The next day we continued our adventure in Lisbon, this time by foot, water, and double-decker bus. First thing in the morning we boarded a boat for a shoreline cruise of the Tagus estuary.

Along the way, we were offered a recorded commentary in both Portuguese and English. One of the interesting things about this tour is that our boat docked at several locations to allow passengers to get on and off and thereby explore many of the waterfront sights on foot.

Lisbon is situated on the estuary at the mouth of the Tagus River. On the banks of the estuary, and visible from the water are many monuments and interesting historical sites.

The statue of Christ the King in Almada is located on the southern shore of the estuary and is easily visible from the water.

(Image courtesy of Wikipedia)

Belém Tower is a fortified tower and it is a UNESCO World Heritage Site because of the significant role it played in the Portuguese maritime discoveries. The tower was commissioned by King John II to be part of a defense system at the mouth of the Tagus river and a ceremonial gateway to Lisbon.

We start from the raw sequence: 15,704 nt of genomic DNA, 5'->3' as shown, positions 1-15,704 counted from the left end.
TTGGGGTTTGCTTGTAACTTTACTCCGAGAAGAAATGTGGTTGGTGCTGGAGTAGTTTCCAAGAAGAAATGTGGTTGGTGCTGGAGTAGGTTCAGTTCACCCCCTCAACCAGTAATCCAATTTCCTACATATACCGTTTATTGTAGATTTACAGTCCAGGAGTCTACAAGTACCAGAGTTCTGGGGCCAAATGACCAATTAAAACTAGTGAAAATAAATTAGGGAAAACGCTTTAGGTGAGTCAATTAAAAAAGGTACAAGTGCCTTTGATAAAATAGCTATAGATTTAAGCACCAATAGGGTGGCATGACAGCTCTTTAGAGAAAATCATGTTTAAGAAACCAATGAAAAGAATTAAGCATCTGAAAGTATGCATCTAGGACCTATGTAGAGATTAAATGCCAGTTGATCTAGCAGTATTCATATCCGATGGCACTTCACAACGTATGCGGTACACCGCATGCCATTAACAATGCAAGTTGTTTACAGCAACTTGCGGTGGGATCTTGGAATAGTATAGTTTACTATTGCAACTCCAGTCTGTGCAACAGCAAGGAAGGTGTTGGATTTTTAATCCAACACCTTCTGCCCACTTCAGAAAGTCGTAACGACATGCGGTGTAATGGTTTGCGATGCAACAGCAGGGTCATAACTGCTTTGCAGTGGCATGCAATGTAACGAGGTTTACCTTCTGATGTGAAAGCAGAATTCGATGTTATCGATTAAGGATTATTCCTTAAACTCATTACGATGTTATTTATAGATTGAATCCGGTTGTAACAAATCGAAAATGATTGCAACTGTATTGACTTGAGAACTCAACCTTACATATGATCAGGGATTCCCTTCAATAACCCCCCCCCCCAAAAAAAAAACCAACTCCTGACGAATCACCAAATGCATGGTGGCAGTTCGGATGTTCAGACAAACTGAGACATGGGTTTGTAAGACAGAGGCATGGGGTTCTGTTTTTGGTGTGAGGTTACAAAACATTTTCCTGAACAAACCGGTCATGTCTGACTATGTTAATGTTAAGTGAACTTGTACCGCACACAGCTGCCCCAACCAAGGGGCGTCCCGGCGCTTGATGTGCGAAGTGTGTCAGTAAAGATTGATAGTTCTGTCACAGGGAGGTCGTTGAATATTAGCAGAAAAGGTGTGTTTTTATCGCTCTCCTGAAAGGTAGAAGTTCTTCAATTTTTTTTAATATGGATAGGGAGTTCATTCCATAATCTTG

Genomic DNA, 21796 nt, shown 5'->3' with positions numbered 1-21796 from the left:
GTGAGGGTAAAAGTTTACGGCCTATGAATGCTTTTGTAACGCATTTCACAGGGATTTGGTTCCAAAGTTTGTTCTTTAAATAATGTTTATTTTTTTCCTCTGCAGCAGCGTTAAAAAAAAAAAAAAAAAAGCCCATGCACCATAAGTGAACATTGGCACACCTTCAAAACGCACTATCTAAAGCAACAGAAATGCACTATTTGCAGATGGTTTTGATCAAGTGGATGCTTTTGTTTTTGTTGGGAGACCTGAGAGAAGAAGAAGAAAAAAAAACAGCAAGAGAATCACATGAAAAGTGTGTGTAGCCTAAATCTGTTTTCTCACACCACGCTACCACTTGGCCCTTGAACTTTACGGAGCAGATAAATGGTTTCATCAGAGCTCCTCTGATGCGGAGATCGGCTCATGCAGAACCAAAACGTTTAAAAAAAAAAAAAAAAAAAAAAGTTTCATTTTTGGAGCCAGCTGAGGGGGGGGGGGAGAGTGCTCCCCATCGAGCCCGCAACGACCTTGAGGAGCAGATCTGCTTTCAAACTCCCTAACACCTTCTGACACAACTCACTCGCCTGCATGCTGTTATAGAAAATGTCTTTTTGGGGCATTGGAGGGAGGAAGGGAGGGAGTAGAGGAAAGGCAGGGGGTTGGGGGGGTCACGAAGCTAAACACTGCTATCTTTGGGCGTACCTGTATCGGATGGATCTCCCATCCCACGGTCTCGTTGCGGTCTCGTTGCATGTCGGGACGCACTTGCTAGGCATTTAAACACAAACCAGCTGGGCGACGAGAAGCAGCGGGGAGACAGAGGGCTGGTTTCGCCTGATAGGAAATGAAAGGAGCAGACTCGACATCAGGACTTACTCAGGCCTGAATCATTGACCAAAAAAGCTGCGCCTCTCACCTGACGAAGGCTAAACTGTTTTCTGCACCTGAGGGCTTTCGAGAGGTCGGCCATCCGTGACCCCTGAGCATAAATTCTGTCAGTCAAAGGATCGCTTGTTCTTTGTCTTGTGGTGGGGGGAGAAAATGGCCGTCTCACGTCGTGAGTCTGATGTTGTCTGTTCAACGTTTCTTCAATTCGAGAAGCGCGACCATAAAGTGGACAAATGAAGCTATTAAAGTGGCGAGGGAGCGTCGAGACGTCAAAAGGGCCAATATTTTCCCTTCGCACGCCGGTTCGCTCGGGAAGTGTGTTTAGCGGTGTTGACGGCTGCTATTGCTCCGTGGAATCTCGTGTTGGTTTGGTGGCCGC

Padrão dos Descobrimentos (Monument of the Discoveries) is located along the estuary where ships departed to explore and trade with India and the Orient. A 52-meter-high slab, the design takes the form of the prow of a carvel ship used in early Portuguese exploration. On either side of the slab are ramps that join at the river’s edge, with the figure of Henry the Navigator on its edge. On either side are 16 figures representing significant individuals from Portuguese naval history. [Commentary in part courtesy of Wikipedia.]

(Image courtesy of Wikipedia.)

(Image courtesy of Wikipedia.)

This bridge is named after the revolution that took place April 25, 1975, when the Carnation Revolution took place that ended the dictatorial regime and returned democracy to Portugal. 25 April is a national holiday, known as Liberation Day to celebrate the event.

Up next… we leave Lisbon and travel by car north to the university city of Coimbra.

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